Infighting at Yellowknives Dene First Nation

Some members of the Yellowknives Dene First Nation have raised concerns about mismanagement and corruption within the band. One band councillor has also stepped down.

Concerns about mismanagement and corruption abound

Members of the Yellowknives Dene First Nation gathered at a marathon eight-hour meeting over the weekend. (Barb Powless-Labelle)

Some members of the Yellowknives Dene First Nation are raising concerns about mismanagement and corruption.

One councillor, Nuni Sanspariel, has stepped down.

The band consists of members in Dettah and N'Dilo — two aboriginal communities near Yellowknife.

The concerns were raised at a marathon eight-hour meeting on the weekend. Some members also suggested splitting the First Nation in two.

Former band councillor Barb Powless-Labelle sent a letter to Prime Minister Stephen Harper and the Governor General of Canada. In the letter, she calls for the removal of the current band chiefs and council for both N’Dilo and Dettah.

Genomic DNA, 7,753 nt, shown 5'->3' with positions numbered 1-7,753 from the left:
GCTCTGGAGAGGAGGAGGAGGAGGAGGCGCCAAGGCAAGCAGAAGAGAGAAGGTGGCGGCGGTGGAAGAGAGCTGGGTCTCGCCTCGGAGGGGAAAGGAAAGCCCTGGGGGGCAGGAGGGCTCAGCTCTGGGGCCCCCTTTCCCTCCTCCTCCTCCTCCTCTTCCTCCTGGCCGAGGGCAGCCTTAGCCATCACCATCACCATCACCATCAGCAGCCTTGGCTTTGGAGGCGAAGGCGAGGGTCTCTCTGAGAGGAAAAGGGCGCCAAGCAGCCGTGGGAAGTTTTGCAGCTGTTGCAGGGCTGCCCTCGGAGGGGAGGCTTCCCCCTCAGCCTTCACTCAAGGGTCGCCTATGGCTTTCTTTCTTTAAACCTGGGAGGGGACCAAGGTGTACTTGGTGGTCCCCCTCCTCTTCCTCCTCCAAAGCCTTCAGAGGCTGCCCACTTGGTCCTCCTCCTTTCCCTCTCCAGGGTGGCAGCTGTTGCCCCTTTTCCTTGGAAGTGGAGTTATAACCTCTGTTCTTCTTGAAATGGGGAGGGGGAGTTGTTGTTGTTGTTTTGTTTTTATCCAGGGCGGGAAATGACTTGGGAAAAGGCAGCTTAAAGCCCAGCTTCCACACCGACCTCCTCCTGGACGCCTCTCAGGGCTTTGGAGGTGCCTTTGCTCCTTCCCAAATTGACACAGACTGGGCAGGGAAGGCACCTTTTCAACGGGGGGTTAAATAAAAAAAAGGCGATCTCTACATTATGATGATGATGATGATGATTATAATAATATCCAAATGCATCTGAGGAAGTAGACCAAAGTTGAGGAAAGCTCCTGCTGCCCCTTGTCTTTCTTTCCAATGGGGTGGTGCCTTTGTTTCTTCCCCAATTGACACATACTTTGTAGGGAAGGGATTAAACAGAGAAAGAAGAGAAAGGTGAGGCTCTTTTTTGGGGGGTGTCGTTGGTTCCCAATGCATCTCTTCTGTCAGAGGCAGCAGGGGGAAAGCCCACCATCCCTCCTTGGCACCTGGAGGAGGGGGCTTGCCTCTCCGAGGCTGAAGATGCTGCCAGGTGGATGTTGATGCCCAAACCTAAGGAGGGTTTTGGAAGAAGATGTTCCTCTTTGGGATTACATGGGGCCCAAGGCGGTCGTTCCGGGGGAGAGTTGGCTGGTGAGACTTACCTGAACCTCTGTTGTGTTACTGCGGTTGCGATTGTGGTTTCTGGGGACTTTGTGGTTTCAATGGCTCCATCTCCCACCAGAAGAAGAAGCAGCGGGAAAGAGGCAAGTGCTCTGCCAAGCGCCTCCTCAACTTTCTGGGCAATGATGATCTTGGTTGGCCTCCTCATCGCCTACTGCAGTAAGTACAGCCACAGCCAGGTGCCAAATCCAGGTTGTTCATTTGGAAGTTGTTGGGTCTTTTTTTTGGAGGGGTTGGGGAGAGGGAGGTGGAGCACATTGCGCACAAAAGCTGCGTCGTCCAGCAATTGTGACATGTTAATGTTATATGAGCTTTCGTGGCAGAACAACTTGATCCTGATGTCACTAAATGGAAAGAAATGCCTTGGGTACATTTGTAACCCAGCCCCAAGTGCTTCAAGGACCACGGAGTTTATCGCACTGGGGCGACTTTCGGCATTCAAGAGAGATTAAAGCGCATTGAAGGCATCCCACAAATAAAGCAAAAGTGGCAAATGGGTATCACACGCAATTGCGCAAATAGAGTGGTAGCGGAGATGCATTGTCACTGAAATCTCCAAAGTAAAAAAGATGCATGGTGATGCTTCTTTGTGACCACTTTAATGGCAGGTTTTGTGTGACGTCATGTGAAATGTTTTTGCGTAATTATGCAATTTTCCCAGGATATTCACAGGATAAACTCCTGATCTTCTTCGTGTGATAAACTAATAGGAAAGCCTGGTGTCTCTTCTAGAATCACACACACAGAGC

She said people are starting to lose faith in their leaders.

"One of the councilllors, Nuni Sanspariel, stepped down because he lost confidence in the council. They are not being upfront and dishonest and he was dissatisfied," she said.

Powless-Labelle has started a petition asking the government to provide third-party management to the Yellowknives Dene band.

N'Dilo, Dettah chiefs have landed in hot water before

This is not the first time the N’Dilo and Dettah chiefs have run into trouble.

N'Dilo chief Ted Tsetta had gotten into hot water last winter over misuse of the band’s credit card. The councillors voted to keep him as chief in that case.

Dettah Chief Ed Sangris has been accused of sexual assault dating back to an incident or several incidents which are alleged to have happened in the 80s and 90s. A date has not yet been set for that trial.